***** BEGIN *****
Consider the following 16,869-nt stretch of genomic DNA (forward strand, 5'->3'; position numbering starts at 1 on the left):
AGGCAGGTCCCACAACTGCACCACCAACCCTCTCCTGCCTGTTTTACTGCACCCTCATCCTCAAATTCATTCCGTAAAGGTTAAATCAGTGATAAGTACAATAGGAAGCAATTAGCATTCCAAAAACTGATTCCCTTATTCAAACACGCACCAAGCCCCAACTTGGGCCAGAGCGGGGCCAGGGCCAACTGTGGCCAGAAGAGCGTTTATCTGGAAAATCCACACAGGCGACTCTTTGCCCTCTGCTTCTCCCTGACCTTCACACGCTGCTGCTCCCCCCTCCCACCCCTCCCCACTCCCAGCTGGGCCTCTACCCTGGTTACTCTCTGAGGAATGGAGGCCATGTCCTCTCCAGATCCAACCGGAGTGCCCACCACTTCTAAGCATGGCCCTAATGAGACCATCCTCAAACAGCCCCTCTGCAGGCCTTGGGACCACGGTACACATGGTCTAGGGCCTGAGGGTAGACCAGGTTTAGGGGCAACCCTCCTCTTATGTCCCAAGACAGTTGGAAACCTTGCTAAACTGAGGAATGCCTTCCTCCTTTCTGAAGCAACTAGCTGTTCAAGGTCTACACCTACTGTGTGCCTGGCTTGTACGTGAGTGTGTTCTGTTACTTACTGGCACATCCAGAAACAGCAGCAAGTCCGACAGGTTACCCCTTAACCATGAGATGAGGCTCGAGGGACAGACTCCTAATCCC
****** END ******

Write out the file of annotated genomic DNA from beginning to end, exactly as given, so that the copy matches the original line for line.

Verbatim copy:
Consider the following 16,869-nt stretch of genomic DNA (forward strand, 5'->3'; position numbering starts at 1 on the left):
AGGCAGGTCCCACAACTGCACCACCAACCCTCTCCTGCCTGTTTTACTGCACCCTCATCCTCAAATTCATTCCGTAAAGGTTAAATCAGTGATAAGTACAATAGGAAGCAATTAGCATTCCAAAAACTGATTCCCTTATTCAAACACGCACCAAGCCCCAACTTGGGCCAGAGCGGGGCCAGGGCCAACTGTGGCCAGAAGAGCGTTTATCTGGAAAATCCACACAGGCGACTCTTTGCCCTCTGCTTCTCCCTGACCTTCACACGCTGCTGCTCCCCCCTCCCACCCCTCCCCACTCCCAGCTGGGCCTCTACCCTGGTTACTCTCTGAGGAATGGAGGCCATGTCCTCTCCAGATCCAACCGGAGTGCCCACCACTTCTAAGCATGGCCCTAATGAGACCATCCTCAAACAGCCCCTCTGCAGGCCTTGGGACCACGGTACACATGGTCTAGGGCCTGAGGGTAGACCAGGTTTAGGGGCAACCCTCCTCTTATGTCCCAAGACAGTTGGAAACCTTGCTAAACTGAGGAATGCCTTCCTCCTTTCTGAAGCAACTAGCTGTTCAAGGTCTACACCTACTGTGTGCCTGGCTTGTACGTGAGTGTGTTCTGTTACTTACTGGCACATCCAGAAACAGCAGCAAGTCCGACAGGTTACCCCTTAACCATGAGATGAGGCTCGAGGGACAGACTCCTAATCCC